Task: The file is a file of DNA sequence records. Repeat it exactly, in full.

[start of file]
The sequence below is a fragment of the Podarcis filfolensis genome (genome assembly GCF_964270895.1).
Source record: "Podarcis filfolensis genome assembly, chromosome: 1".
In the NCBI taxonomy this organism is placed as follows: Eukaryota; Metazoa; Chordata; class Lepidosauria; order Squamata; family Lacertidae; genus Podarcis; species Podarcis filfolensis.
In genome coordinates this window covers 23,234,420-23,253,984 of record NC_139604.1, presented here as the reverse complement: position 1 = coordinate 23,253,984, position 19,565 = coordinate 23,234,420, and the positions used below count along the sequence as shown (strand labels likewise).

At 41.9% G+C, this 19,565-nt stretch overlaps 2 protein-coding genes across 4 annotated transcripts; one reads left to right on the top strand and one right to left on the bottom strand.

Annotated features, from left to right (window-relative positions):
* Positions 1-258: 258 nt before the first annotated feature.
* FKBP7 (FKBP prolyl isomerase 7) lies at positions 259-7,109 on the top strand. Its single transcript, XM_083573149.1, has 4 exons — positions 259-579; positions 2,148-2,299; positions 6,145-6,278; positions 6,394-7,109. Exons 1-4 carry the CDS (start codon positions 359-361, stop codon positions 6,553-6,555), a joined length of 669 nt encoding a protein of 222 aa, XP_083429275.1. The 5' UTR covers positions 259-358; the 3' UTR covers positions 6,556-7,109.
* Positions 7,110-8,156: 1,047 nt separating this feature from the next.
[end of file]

The sequence below is a fragment of the Podarcis filfolensis genome (genome assembly GCF_964270895.1).
Source record: "Podarcis filfolensis genome assembly, chromosome: 1".
In the NCBI taxonomy this organism is placed as follows: Eukaryota; Metazoa; Chordata; class Lepidosauria; order Squamata; family Lacertidae; genus Podarcis; species Podarcis filfolensis.
In genome coordinates this window covers 23,234,420-23,253,984 of record NC_139604.1, presented here as the reverse complement: position 1 = coordinate 23,253,984, position 19,565 = coordinate 23,234,420, and the positions used below count along the sequence as shown (strand labels likewise).

At 41.9% G+C, this 19,565-nt stretch overlaps 2 protein-coding genes across 4 annotated transcripts; one reads left to right on the top strand and one right to left on the bottom strand.

Annotated features, from left to right (window-relative positions):
* Positions 1-258: 258 nt before the first annotated feature.
* FKBP7 (FKBP prolyl isomerase 7) lies at positions 259-7,109 on the top strand. Its single transcript, XM_083573149.1, has 4 exons — positions 259-579; positions 2,148-2,299; positions 6,145-6,278; positions 6,394-7,109. Exons 1-4 carry the CDS (start codon positions 359-361, stop codon positions 6,553-6,555), a joined length of 669 nt encoding a protein of 222 aa, XP_083429275.1. The 5' UTR covers positions 259-358; the 3' UTR covers positions 6,556-7,109.
* Positions 7,110-8,156: 1,047 nt separating this feature from the next.